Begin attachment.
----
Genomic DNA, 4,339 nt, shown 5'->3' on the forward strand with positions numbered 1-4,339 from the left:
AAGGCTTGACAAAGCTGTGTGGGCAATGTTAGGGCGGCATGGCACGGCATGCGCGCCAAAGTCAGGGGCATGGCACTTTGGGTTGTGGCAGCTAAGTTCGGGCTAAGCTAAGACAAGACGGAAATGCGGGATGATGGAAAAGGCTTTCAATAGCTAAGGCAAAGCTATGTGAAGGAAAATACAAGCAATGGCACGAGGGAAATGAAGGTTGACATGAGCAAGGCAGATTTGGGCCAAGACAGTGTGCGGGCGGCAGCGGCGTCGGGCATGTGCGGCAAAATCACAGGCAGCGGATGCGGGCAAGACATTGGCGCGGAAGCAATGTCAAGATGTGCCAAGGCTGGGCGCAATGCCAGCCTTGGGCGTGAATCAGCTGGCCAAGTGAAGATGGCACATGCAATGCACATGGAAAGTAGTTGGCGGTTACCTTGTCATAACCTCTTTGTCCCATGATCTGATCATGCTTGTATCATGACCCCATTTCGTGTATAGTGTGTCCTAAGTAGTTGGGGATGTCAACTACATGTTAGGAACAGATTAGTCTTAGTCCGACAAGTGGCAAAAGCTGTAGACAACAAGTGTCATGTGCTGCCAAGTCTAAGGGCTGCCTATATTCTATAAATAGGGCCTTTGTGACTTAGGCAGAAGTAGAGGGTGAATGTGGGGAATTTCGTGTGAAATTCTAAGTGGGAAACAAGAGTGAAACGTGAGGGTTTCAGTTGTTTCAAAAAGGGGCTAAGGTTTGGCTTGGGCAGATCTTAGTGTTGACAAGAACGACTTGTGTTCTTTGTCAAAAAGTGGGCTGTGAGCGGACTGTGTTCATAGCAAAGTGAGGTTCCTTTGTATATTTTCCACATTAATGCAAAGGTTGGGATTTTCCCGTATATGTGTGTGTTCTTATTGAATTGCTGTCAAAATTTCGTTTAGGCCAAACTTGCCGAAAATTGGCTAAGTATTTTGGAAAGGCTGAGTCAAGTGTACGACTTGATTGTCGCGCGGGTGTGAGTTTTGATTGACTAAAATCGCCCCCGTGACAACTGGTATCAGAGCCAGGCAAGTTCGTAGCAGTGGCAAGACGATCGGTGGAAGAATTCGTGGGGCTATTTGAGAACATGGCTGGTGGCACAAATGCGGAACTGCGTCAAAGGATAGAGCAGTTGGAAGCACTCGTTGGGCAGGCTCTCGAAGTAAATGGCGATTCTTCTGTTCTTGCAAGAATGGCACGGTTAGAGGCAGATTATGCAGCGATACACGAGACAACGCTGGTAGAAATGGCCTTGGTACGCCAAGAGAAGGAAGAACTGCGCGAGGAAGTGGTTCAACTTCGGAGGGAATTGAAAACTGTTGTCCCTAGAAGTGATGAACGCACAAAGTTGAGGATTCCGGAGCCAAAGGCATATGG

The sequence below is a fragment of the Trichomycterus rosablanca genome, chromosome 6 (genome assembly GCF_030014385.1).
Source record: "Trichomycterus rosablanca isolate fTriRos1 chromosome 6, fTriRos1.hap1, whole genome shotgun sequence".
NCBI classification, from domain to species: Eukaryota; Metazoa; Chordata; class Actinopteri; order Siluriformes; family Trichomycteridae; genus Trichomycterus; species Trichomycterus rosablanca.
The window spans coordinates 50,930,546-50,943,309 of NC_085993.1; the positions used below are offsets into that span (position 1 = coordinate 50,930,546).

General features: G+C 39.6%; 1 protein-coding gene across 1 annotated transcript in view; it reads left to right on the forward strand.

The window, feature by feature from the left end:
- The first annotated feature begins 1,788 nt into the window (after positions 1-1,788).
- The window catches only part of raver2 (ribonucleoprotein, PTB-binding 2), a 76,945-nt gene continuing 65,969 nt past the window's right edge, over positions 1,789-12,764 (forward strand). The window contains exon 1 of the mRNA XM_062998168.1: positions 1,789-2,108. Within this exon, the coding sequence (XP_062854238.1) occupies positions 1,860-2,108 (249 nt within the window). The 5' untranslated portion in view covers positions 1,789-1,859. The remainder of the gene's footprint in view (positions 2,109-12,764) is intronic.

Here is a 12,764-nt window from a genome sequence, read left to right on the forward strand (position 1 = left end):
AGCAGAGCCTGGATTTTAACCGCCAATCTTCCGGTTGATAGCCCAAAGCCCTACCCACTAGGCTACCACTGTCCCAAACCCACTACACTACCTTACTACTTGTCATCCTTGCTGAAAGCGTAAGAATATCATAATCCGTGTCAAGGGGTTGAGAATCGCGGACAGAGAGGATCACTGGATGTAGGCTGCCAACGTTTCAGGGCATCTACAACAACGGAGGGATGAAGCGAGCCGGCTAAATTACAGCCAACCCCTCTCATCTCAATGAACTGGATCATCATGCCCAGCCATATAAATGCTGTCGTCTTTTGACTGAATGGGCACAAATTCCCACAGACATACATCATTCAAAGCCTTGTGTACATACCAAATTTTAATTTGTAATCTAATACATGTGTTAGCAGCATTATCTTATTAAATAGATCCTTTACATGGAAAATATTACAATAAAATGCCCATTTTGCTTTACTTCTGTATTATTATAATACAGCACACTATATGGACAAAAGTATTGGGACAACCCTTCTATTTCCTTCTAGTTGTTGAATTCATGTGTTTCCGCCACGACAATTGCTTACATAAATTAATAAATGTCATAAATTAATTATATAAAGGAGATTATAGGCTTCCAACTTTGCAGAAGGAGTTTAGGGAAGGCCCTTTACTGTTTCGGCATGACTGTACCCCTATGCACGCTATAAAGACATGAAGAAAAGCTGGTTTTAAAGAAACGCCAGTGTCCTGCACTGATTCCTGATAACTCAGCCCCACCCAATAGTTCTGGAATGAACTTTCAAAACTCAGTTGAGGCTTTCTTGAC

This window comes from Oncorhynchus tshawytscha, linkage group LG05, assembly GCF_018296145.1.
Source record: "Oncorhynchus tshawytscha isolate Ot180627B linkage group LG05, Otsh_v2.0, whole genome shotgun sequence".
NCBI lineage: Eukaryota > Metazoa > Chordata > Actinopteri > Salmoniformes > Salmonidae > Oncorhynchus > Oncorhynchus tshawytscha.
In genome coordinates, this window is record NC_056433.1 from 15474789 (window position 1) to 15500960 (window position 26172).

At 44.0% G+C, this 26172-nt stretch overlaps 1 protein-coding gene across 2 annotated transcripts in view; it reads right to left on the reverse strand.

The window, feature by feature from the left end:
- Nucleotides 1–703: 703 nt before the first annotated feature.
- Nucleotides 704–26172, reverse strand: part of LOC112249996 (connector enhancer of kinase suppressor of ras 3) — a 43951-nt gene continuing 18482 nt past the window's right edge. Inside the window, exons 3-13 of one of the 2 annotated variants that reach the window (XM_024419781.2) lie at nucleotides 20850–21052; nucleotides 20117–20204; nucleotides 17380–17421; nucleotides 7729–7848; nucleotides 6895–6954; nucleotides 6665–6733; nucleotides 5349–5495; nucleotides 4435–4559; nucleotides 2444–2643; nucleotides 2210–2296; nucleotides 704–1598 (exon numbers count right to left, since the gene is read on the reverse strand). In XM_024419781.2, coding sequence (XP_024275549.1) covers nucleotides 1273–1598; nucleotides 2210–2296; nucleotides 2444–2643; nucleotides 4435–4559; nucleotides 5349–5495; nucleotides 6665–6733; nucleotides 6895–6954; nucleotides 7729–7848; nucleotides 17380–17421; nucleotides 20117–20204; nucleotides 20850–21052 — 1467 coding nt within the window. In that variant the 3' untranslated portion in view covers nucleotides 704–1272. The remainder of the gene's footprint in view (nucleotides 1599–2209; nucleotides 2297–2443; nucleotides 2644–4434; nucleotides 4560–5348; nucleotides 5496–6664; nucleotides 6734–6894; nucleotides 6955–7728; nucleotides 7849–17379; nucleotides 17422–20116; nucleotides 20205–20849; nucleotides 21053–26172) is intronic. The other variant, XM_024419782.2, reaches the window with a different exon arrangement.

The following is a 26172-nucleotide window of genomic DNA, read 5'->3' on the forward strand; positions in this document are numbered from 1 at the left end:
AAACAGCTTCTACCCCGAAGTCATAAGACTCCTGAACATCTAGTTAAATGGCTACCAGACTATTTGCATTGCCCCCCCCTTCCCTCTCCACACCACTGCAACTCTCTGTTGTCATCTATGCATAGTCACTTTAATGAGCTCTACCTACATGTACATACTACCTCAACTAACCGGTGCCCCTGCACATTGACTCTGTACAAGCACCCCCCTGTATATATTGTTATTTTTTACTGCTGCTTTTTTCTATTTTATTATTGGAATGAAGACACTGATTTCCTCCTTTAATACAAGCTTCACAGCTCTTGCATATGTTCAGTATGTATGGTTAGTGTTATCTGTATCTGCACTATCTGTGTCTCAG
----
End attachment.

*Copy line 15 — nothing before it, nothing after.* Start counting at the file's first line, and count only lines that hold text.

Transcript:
NCBI lineage: Eukaryota > Metazoa > Chordata > Actinopteri > Salmoniformes > Salmonidae > Oncorhynchus > Oncorhynchus tshawytscha.